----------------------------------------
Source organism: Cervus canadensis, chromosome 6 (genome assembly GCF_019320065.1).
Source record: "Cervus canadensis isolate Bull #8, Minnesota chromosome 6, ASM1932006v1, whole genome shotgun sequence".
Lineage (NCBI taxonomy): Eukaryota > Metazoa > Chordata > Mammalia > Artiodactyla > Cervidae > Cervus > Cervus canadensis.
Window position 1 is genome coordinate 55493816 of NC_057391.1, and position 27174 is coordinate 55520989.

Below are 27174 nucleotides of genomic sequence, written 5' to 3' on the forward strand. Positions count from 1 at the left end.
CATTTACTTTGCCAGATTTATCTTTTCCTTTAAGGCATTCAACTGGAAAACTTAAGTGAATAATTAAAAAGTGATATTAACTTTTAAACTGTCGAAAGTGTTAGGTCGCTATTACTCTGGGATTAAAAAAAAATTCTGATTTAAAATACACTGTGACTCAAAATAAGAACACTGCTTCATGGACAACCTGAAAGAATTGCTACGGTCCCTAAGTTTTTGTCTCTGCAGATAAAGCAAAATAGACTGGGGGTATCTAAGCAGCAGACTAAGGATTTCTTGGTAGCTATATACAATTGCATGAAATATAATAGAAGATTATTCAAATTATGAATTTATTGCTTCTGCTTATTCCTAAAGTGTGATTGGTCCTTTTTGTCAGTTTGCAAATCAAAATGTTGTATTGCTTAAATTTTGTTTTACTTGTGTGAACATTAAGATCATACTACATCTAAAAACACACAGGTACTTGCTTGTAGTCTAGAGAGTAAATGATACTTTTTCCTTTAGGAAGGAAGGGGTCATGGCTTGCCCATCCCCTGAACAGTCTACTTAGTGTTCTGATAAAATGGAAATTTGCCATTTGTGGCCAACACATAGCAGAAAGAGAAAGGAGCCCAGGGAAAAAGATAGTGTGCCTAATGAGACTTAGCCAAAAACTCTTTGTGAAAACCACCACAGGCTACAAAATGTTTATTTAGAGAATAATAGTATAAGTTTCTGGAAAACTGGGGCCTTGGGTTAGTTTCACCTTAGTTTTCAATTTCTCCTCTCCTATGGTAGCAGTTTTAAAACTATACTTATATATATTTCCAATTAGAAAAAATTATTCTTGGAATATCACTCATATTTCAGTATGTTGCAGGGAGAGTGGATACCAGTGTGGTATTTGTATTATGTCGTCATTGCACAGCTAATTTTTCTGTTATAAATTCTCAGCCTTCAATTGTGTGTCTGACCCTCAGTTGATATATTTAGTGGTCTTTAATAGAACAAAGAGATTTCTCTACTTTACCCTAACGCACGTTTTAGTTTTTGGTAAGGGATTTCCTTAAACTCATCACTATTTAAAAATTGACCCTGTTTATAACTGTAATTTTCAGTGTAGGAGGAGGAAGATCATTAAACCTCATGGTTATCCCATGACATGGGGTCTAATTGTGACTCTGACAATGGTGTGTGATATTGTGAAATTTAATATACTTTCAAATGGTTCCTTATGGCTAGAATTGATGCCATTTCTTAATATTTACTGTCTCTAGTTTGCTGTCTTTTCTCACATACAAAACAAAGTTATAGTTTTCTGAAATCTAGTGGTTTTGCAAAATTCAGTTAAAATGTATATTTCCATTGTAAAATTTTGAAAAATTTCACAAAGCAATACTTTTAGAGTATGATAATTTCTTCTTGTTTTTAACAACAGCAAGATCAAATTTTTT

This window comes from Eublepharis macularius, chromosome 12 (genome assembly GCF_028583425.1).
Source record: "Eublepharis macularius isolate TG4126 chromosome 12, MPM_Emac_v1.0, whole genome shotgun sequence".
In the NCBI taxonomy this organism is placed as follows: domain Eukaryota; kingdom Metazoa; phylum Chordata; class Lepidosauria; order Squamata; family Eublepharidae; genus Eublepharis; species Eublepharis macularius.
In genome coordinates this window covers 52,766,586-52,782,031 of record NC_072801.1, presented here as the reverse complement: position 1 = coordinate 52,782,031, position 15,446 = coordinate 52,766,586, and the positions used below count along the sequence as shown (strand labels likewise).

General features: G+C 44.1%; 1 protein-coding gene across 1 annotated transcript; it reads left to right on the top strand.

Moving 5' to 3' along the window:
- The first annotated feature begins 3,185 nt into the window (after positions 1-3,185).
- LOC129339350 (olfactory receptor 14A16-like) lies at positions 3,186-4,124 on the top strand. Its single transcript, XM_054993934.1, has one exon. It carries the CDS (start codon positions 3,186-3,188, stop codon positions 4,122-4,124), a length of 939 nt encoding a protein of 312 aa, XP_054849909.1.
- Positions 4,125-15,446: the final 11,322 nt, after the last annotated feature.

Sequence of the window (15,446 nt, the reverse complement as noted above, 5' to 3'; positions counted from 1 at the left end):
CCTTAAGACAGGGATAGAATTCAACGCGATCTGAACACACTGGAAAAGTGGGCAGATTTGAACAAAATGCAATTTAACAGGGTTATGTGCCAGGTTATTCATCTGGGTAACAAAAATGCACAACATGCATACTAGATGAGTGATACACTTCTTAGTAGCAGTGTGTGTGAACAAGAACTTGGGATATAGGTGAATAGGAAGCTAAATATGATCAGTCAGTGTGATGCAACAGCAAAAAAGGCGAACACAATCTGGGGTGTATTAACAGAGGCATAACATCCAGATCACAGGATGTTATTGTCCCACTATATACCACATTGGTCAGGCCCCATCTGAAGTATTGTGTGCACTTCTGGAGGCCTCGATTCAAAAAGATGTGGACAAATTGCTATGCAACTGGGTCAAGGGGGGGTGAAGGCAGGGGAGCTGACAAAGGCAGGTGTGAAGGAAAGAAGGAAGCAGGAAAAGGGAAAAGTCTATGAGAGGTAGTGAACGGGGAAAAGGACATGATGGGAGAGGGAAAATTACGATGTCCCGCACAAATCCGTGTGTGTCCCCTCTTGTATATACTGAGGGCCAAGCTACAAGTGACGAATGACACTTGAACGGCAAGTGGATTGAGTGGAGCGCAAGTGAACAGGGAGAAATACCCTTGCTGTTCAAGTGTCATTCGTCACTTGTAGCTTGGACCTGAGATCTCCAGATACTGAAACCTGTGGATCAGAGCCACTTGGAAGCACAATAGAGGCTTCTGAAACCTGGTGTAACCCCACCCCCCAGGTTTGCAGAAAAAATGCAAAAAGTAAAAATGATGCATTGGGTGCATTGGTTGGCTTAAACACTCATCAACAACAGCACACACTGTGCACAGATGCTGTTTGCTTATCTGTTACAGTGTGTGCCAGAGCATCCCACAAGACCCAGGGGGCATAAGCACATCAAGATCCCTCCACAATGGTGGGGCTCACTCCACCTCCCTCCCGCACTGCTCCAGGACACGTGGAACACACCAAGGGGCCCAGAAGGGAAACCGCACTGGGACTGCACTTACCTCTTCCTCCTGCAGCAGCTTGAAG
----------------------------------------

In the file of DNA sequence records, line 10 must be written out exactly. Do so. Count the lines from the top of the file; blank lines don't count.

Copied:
In genome coordinates this window covers 52,766,586-52,782,031 of record NC_072801.1, presented here as the reverse complement: position 1 = coordinate 52,782,031, position 15,446 = coordinate 52,766,586, and the positions used below count along the sequence as shown (strand labels likewise).